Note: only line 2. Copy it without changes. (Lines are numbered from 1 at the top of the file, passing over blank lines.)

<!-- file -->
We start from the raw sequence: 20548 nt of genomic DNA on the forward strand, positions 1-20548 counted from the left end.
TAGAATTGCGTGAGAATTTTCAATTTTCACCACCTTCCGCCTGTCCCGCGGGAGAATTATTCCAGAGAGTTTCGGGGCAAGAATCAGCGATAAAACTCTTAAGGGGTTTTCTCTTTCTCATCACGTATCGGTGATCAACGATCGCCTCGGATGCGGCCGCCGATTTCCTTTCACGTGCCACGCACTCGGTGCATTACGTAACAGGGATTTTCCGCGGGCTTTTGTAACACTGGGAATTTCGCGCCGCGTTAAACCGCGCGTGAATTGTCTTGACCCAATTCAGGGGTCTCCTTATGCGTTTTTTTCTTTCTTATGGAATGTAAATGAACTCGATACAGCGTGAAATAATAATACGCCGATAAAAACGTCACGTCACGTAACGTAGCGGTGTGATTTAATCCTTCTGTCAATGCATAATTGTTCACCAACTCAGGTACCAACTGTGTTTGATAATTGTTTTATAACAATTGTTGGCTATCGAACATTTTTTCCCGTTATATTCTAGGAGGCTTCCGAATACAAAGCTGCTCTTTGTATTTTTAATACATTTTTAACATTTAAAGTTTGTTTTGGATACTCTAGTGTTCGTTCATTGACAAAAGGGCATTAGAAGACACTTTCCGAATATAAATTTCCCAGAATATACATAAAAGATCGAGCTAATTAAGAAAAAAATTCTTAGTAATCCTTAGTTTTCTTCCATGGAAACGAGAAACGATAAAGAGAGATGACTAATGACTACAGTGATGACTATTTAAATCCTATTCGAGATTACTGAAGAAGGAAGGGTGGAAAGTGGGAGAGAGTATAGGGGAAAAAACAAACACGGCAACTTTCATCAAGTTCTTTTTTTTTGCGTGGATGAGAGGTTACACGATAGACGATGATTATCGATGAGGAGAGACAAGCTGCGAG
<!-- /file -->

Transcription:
TAGAATTGCGTGAGAATTTTCAATTTTCACCACCTTCCGCCTGTCCCGCGGGAGAATTATTCCAGAGAGTTTCGGGGCAAGAATCAGCGATAAAACTCTTAAGGGGTTTTCTCTTTCTCATCACGTATCGGTGATCAACGATCGCCTCGGATGCGGCCGCCGATTTCCTTTCACGTGCCACGCACTCGGTGCATTACGTAACAGGGATTTTCCGCGGGCTTTTGTAACACTGGGAATTTCGCGCCGCGTTAAACCGCGCGTGAATTGTCTTGACCCAATTCAGGGGTCTCCTTATGCGTTTTTTTCTTTCTTATGGAATGTAAATGAACTCGATACAGCGTGAAATAATAATACGCCGATAAAAACGTCACGTCACGTAACGTAGCGGTGTGATTTAATCCTTCTGTCAATGCATAATTGTTCACCAACTCAGGTACCAACTGTGTTTGATAATTGTTTTATAACAATTGTTGGCTATCGAACATTTTTTCCCGTTATATTCTAGGAGGCTTCCGAATACAAAGCTGCTCTTTGTATTTTTAATACATTTTTAACATTTAAAGTTTGTTTTGGATACTCTAGTGTTCGTTCATTGACAAAAGGGCATTAGAAGACACTTTCCGAATATAAATTTCCCAGAATATACATAAAAGATCGAGCTAATTAAGAAAAAAATTCTTAGTAATCCTTAGTTTTCTTCCATGGAAACGAGAAACGATAAAGAGAGATGACTAATGACTACAGTGATGACTATTTAAATCCTATTCGAGATTACTGAAGAAGGAAGGGTGGAAAGTGGGAGAGAGTATAGGGGAAAAAACAAACACGGCAACTTTCATCAAGTTCTTTTTTTTTGCGTGGATGAGAGGTTACACGATAGACGATGATTATCGATGAGGAGAGACAAGCTGCGAG